Theme: AT THE END OF THE WORLD, JESUS CHRIST WILL BE THE KING OF THE UNIVERSE
- 2 Samuel 5:1-3;
- Psalm 121 (122): 1-5. R/ cf. v. 1;
- Colossians 1:12-20
- Luke 23:35-43
Today is the last Sunday in Ordinary Time, Liturgical Year C. Today we celebrate the feast of Christ the King! We celebrate the feast of Christ the King on the last Sunday of the Liturgical year, because we believe that at the end of the world, Jesus Christ will be the King of the universe! His Kingdom will be a Kingdom of love, mercy, forgiveness and salvation, peace and justice, unity and joy, etc. The kingdom of the Devil will be destroyed! The kingdom of sin and death, injustice and hatred, division, revenge and war, will be destroyed!
The first reading tells us that David was anointed king of the northern tribes of Israel. In this second anointing, David became king, not only of Judah, but also of Israel, that is, he became king of the united kingdom of Judah (South) and Israel (North). After that David conquered Jerusalem and made it the capital of his united kingdom! (2 S 5:6-12; CCB)
David was anointed king because he was chosen by God, and because he was the one who fought and won all the battles even when Saul was king!
The responsorial psalm follows the theme of the first reading. The responsorial psalm tells us about Jerusalem, the capital of the united kingdom of Israel and Judah! The responsorial psalm is a hymn of a pilgrim on a pilgrimage to Jerusalem!
The responsorial psalm has five verses. The first verse tells us that the pilgrim is anticipating his pilgrimage to Jerusalem. The second verse tells us that the pilgrim is already in Jerusalem. The third verse tells us that Jerusalem is a secure city. The fourth verse tells us that the Israelites praise and worship God in Jerusalem. And the fifth verse tells us that the throne of God’s judgment is in Jerusalem. The justice of God is executed by King David and his descendents who sit on the thrones of judgment! (HCSB) Thus the note of joy in the response of the responsorial psalm which is taken from the first verse:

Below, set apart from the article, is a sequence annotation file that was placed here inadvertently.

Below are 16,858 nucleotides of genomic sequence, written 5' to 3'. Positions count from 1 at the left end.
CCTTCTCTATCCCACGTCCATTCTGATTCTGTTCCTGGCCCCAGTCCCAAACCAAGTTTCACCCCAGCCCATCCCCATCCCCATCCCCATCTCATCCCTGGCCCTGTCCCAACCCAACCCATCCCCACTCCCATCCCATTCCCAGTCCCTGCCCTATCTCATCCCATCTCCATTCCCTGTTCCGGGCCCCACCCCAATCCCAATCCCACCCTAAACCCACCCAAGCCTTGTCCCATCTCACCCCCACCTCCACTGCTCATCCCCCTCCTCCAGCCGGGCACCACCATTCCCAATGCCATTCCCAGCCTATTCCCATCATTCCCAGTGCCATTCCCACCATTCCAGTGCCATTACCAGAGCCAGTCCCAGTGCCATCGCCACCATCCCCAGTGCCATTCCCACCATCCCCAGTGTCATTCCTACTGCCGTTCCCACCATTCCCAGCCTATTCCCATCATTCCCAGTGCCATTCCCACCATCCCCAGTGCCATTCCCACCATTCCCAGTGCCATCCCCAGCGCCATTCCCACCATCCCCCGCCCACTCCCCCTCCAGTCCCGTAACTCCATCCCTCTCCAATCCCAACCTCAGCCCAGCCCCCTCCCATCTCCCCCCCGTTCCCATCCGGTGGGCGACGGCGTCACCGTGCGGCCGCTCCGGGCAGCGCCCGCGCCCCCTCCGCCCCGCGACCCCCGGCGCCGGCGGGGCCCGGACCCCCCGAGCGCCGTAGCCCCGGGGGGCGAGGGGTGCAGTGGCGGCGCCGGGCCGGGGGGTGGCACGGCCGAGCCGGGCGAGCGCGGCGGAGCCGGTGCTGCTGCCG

“I rejoiced when I heard them say: ‘Let us go to God’s house.’” (Ps 121 (122): 1; SM)
The gospel today tells us that Jesus Christ is the King of the Jews, but unlike David, he has no political power, military might, or nationalistic ambitions! He has no throne. He hangs on a cross!
The Jewish religious leaders mocked him to be the Messiah. The soldiers taunted him to be the king of the Jews. The inscription on his cross condemned him to be the king of the Jews. And even the criminal abused him to be the Messiah. But most importantly, the “good” criminal acknowledged him to be the Messiah-King of the Jews! In “the gospel within the Gospel” (NJBC) the “good” criminal asked Jesus to remember him in his kingdom, and Jesus replied that, that very day he will be with him in paradise, in heaven, in his kingdom! Thus we read in the gospel today:
‘“Jesus,’ he said ‘remember me when you come into your kingdom.’ ‘Indeed, I promise you,’ he replied ‘today you will be with me in paradise.’” (Lk 23:42-43; SM)
Jesus is indeed the King of the Jews! But his kingdom is a kingdom of love, mercy, forgiveness, and salvation! A heavenly and spiritual kingdom; not a political, military and nationalistic kingdom!
The second reading tells us that Jesus Christ is not only the king of the Jews, but he is also the king of the Gentiles, the Pagans! More than that, he is not only the king of all humanity, but he is also the King of all creation! Just as creation suffered the consequences of human sins, so creation also shares in the salvation of humanity! (NJB)
This second reading is especially relevant today in the face the ecological crisis! It is the sin and greed of humanity that destroys the environment, but when humanity is saved from sin and greed, the environment will not be destroyed! The environment will be protected! Thus we read in the second reading:
“For in him all the fullness of God was pleased to dwell, and through him God was pleased to reconcile to himself all things, whether on earth or in heaven, by making peace through the blood of his cross.” (Col 1:19-20; HCSB)
Today in the Eucharist, we celebrate the death and resurrection of Jesus Christ, and we eat his body and drink his blood, and the Risen Lord will give us the Holy Spirit. The Holy Spirit will help us build the kingdom of God, until the end of the world, when Jesus Christ will come a second time to be the King of the universe! Amen!